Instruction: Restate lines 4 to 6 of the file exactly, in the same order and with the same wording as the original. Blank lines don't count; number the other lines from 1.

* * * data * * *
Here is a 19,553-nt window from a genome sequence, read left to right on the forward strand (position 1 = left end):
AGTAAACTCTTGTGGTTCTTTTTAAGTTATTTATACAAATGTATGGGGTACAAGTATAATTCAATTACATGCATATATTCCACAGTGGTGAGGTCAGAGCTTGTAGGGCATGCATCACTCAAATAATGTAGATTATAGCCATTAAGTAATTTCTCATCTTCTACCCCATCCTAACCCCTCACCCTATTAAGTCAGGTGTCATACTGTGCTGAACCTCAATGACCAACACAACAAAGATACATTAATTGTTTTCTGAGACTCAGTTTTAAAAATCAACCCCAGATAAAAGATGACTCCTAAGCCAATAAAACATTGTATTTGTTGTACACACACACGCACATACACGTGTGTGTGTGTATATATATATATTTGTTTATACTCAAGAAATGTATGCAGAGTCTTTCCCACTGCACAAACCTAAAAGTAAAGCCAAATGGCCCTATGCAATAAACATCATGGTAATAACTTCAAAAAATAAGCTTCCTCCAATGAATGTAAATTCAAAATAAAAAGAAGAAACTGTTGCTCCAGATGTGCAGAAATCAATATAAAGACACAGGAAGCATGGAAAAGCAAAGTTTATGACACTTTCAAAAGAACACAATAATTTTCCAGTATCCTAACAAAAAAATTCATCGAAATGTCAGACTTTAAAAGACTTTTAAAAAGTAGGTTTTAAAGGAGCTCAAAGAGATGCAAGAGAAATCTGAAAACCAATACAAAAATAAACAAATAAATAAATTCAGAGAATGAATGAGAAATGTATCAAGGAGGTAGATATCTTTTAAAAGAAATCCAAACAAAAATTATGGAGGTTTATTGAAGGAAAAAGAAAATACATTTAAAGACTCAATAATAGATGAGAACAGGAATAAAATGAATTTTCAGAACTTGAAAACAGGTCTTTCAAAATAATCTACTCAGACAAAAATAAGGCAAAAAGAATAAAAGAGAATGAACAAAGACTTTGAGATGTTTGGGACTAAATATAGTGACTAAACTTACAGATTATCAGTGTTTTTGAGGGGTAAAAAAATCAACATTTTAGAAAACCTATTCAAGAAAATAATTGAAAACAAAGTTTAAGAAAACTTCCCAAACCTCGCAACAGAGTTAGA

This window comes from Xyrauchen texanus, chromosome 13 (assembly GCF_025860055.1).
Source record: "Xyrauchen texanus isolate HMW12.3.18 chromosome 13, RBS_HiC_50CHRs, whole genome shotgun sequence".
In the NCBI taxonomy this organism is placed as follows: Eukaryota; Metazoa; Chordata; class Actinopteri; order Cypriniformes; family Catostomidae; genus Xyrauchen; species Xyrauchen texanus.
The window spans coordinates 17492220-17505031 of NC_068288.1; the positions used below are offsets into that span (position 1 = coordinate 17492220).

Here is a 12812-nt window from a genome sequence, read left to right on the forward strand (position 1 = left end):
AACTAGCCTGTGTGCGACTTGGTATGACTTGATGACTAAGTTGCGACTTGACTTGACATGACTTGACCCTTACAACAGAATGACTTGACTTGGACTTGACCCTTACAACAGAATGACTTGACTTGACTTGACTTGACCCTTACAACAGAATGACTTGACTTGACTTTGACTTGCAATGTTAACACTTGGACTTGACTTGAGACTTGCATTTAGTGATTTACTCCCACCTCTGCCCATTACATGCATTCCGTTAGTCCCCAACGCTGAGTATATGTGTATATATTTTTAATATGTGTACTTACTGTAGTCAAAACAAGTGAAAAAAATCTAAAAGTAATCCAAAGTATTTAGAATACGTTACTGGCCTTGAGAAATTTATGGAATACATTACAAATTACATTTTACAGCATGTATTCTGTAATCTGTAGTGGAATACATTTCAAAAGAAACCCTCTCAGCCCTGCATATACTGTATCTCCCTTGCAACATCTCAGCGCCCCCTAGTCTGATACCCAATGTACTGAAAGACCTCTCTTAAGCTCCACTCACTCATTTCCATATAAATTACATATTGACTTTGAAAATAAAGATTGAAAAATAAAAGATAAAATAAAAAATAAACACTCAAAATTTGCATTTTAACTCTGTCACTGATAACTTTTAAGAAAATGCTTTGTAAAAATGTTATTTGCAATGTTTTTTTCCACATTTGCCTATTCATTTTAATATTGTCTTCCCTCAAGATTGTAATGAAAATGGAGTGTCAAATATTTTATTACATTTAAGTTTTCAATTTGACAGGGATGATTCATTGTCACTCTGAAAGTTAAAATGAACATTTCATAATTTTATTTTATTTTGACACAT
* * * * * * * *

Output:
Source record: "Xyrauchen texanus isolate HMW12.3.18 chromosome 13, RBS_HiC_50CHRs, whole genome shotgun sequence".
In the NCBI taxonomy this organism is placed as follows: Eukaryota; Metazoa; Chordata; class Actinopteri; order Cypriniformes; family Catostomidae; genus Xyrauchen; species Xyrauchen texanus.
The window spans coordinates 17492220-17505031 of NC_068288.1; the positions used below are offsets into that span (position 1 = coordinate 17492220).